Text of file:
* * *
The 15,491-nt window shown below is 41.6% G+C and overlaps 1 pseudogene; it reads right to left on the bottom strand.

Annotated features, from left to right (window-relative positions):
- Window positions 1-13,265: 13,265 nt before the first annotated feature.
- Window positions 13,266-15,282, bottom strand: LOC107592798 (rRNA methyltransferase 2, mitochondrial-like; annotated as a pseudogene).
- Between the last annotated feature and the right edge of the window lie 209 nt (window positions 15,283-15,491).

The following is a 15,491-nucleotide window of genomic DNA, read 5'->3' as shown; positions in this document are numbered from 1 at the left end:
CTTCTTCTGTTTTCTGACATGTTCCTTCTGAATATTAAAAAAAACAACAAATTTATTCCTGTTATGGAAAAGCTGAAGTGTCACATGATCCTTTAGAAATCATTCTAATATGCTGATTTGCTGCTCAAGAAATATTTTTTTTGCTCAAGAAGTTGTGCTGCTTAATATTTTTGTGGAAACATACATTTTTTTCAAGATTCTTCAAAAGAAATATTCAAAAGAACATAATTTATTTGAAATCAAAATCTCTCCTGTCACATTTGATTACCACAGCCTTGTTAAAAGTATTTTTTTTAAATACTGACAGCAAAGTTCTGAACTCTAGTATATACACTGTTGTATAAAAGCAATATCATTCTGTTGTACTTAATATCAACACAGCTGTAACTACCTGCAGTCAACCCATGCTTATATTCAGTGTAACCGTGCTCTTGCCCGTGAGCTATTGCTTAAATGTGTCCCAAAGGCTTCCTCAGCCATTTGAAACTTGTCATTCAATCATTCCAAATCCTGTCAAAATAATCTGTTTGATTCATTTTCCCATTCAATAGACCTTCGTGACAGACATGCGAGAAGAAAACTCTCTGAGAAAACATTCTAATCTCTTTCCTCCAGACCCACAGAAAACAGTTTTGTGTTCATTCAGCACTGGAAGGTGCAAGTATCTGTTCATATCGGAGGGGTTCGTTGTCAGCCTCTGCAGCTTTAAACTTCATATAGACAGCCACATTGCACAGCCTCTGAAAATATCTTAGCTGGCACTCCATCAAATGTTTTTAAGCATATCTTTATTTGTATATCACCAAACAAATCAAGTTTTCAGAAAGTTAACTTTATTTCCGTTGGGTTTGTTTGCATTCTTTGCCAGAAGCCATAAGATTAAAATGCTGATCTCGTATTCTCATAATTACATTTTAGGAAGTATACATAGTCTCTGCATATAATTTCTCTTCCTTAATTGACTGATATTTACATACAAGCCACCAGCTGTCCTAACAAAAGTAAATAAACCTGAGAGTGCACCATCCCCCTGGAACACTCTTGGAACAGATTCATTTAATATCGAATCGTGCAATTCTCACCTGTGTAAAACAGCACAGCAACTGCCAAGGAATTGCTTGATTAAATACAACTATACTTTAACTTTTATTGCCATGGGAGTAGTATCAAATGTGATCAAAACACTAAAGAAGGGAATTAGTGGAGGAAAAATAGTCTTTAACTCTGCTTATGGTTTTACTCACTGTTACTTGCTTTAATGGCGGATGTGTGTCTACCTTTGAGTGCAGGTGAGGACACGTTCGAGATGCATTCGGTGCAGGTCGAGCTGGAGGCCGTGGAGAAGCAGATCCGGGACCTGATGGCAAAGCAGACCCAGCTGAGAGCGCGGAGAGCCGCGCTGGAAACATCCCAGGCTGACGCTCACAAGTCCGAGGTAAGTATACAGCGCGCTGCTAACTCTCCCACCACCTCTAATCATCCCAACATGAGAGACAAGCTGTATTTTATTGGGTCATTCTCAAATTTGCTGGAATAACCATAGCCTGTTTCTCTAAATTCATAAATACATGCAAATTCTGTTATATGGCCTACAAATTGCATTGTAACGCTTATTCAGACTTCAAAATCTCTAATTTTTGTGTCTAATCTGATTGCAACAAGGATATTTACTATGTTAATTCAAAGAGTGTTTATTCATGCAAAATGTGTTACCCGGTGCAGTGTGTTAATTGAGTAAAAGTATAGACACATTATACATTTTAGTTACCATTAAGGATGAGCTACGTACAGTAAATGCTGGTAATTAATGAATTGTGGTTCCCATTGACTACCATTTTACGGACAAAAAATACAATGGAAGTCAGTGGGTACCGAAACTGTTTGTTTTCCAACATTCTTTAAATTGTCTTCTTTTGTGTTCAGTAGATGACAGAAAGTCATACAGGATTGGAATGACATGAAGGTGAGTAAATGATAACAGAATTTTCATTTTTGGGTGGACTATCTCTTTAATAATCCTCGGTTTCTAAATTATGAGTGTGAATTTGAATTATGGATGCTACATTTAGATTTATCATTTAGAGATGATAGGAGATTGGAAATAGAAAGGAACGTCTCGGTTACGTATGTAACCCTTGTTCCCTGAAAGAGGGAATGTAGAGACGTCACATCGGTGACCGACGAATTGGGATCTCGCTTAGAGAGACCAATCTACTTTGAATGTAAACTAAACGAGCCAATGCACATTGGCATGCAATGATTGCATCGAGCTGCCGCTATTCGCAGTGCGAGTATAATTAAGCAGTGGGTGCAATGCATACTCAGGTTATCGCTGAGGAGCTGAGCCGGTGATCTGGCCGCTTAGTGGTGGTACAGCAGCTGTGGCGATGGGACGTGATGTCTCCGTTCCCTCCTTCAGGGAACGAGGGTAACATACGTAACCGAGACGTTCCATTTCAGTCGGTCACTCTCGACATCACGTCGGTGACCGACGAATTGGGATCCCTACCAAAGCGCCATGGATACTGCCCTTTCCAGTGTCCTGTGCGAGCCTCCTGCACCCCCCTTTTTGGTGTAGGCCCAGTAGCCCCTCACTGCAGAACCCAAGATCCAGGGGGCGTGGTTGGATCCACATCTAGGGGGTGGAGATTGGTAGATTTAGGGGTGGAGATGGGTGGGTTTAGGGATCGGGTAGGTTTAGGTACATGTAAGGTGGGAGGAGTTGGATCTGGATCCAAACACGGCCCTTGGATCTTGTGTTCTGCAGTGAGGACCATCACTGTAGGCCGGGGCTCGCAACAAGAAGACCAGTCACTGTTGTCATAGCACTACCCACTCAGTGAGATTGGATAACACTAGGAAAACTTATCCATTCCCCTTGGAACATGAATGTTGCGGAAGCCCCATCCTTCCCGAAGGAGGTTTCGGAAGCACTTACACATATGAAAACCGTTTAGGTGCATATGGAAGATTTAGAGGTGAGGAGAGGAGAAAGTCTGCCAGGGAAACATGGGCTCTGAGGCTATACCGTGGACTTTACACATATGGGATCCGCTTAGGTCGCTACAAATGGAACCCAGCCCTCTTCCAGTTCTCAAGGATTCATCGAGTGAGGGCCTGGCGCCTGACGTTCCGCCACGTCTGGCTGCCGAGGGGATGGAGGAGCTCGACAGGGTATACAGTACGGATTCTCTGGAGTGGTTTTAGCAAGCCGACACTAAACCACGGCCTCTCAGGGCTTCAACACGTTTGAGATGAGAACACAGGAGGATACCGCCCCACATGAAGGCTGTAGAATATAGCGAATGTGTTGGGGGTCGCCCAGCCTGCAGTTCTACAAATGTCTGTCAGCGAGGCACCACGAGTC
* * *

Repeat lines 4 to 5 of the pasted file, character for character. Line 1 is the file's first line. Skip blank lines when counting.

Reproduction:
- Window positions 13,266-15,282, bottom strand: LOC107592798 (rRNA methyltransferase 2, mitochondrial-like; annotated as a pseudogene).
- Between the last annotated feature and the right edge of the window lie 209 nt (window positions 15,283-15,491).